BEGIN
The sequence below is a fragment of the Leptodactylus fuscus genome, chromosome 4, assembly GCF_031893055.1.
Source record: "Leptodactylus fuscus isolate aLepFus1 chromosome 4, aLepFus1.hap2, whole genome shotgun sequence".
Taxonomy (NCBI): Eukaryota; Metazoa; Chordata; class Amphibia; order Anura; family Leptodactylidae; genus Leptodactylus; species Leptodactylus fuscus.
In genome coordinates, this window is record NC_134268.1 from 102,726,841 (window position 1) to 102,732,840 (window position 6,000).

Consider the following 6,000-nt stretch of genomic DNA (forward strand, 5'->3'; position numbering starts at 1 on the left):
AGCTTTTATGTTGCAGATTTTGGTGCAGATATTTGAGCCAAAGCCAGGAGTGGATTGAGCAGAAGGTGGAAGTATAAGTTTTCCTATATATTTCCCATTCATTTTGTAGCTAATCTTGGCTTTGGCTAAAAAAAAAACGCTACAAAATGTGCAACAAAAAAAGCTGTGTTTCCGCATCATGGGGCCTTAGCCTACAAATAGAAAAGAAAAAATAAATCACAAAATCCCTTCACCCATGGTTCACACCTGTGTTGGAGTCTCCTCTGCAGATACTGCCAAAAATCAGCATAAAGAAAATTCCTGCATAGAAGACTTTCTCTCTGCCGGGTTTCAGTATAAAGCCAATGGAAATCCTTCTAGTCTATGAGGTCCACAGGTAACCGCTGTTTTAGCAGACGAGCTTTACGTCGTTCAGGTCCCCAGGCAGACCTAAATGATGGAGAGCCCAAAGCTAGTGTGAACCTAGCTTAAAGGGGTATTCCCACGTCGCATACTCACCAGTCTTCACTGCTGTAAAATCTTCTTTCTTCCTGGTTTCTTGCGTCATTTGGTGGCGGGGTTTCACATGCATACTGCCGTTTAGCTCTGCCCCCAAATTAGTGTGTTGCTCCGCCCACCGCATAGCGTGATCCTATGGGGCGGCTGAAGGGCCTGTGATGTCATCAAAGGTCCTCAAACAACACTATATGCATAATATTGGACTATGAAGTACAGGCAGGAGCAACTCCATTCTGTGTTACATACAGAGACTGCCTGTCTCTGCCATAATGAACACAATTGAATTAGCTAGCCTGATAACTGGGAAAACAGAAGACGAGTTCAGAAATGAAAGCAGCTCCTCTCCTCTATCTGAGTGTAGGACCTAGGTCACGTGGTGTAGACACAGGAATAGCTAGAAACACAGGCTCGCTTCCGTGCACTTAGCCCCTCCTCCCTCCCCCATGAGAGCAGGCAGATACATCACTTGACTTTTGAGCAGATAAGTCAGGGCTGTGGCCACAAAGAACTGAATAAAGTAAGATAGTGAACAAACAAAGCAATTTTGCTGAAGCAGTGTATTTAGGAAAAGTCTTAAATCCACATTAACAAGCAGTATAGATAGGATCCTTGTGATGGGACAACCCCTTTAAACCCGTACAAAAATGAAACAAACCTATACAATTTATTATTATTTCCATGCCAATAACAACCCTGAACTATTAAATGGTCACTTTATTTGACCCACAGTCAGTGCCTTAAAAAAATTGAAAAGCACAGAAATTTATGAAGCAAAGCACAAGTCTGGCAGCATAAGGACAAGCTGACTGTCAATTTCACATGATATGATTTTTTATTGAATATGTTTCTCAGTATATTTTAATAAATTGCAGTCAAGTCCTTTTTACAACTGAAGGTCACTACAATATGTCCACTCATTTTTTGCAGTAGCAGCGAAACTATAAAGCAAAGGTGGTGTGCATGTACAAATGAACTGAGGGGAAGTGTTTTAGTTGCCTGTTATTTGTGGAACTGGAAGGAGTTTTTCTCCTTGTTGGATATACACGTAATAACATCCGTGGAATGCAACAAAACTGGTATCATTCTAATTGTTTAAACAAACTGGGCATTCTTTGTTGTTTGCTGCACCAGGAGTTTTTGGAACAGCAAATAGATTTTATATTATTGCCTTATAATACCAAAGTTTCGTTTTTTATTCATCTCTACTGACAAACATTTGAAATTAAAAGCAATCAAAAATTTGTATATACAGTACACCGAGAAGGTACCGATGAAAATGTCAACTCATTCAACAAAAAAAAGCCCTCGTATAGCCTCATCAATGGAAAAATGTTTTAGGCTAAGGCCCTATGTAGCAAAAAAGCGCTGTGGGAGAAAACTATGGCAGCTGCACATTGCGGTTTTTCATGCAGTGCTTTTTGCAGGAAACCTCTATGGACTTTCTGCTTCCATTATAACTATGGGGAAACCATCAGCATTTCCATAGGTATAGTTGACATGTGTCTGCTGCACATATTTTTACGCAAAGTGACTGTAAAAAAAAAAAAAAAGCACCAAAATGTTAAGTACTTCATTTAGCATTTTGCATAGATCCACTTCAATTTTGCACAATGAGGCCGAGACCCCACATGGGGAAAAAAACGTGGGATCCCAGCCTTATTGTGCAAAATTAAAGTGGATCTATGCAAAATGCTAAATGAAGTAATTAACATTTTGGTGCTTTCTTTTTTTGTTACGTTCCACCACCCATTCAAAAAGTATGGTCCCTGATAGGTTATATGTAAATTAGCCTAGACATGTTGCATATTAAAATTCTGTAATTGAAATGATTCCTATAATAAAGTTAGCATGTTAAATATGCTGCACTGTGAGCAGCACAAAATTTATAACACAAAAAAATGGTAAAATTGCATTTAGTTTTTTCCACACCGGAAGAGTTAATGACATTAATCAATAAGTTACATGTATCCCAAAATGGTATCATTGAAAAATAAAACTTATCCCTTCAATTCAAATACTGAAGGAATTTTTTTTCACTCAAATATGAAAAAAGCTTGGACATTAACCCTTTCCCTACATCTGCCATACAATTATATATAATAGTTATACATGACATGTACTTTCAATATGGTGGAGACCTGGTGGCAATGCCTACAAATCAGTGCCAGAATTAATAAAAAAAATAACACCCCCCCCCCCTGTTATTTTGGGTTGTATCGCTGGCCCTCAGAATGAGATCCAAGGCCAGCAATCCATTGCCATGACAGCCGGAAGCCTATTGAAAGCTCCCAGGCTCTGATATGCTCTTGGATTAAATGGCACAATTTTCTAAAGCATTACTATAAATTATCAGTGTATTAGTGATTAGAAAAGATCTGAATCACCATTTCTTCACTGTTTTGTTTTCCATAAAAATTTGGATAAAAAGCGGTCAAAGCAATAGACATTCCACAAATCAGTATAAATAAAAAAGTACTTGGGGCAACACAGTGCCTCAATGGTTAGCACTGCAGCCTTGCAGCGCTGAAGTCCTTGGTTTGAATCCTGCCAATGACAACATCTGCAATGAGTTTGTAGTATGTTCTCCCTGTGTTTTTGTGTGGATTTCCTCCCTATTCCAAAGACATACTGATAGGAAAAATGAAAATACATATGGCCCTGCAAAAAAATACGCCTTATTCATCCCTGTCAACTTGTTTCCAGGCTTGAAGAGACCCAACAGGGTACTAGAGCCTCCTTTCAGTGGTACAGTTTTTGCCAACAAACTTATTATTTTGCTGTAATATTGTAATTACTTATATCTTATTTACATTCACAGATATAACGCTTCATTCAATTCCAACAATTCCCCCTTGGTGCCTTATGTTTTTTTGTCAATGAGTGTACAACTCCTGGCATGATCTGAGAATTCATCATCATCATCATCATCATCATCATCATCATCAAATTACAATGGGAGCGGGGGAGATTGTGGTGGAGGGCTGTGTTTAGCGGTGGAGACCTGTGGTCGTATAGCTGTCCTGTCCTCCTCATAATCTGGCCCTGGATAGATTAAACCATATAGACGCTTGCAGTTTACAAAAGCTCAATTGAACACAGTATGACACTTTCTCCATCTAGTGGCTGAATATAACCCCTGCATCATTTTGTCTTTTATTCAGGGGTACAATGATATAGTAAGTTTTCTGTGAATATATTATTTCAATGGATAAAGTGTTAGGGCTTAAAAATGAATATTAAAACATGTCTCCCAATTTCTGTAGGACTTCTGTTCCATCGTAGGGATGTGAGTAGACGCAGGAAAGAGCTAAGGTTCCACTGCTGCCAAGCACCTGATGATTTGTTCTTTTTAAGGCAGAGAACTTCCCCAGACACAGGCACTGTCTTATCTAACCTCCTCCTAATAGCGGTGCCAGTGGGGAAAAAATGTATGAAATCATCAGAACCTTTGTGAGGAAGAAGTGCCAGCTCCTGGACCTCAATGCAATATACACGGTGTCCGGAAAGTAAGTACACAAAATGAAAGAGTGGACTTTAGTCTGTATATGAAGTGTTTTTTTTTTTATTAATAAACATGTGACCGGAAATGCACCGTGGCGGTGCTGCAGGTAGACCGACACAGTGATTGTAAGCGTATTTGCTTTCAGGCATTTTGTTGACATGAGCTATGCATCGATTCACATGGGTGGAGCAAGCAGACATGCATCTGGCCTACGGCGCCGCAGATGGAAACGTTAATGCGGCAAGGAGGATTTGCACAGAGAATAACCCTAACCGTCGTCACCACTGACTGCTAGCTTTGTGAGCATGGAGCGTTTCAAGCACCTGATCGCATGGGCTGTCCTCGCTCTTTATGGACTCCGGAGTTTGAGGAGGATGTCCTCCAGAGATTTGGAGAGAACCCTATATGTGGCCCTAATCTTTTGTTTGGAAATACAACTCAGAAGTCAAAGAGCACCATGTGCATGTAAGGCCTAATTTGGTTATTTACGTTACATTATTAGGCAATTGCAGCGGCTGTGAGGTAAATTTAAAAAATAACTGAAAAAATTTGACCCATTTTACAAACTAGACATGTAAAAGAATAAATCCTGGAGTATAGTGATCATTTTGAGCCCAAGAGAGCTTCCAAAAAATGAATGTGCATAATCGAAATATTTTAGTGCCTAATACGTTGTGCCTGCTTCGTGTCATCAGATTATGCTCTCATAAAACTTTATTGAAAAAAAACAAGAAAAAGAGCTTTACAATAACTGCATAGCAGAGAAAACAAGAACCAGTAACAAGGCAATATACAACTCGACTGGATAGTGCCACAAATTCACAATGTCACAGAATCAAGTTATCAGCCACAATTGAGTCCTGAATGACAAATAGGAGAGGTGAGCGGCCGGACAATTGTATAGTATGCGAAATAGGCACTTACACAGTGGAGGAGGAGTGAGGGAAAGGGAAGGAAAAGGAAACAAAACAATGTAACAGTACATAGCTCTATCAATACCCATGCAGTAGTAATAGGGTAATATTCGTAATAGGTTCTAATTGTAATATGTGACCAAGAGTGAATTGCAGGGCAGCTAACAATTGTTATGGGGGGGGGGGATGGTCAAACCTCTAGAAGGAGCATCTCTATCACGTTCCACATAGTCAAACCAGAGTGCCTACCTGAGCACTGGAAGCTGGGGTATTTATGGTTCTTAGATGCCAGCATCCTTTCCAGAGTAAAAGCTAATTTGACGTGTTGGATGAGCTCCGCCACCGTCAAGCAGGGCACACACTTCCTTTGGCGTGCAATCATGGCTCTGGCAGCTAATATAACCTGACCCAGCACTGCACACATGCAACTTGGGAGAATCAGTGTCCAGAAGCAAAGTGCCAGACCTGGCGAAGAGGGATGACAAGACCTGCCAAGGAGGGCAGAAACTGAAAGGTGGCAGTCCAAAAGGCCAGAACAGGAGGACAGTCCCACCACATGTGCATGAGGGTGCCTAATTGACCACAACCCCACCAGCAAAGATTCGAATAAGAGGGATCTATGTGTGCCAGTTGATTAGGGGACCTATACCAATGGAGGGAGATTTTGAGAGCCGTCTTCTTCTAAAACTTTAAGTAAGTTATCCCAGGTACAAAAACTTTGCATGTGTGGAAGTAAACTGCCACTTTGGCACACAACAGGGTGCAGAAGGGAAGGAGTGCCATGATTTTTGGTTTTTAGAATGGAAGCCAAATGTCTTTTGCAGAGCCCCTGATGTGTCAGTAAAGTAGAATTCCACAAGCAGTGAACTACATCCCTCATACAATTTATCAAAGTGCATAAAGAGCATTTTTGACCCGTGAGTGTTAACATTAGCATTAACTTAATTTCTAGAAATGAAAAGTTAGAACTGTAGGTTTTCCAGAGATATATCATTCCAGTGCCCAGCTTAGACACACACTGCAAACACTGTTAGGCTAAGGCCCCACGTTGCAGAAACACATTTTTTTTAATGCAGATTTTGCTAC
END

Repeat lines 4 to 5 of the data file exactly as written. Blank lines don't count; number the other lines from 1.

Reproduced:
In genome coordinates, this window is record NC_134268.1 from 102,726,841 (window position 1) to 102,732,840 (window position 6,000).

Consider the following 6,000-nt stretch of genomic DNA (forward strand, 5'->3'; position numbering starts at 1 on the left):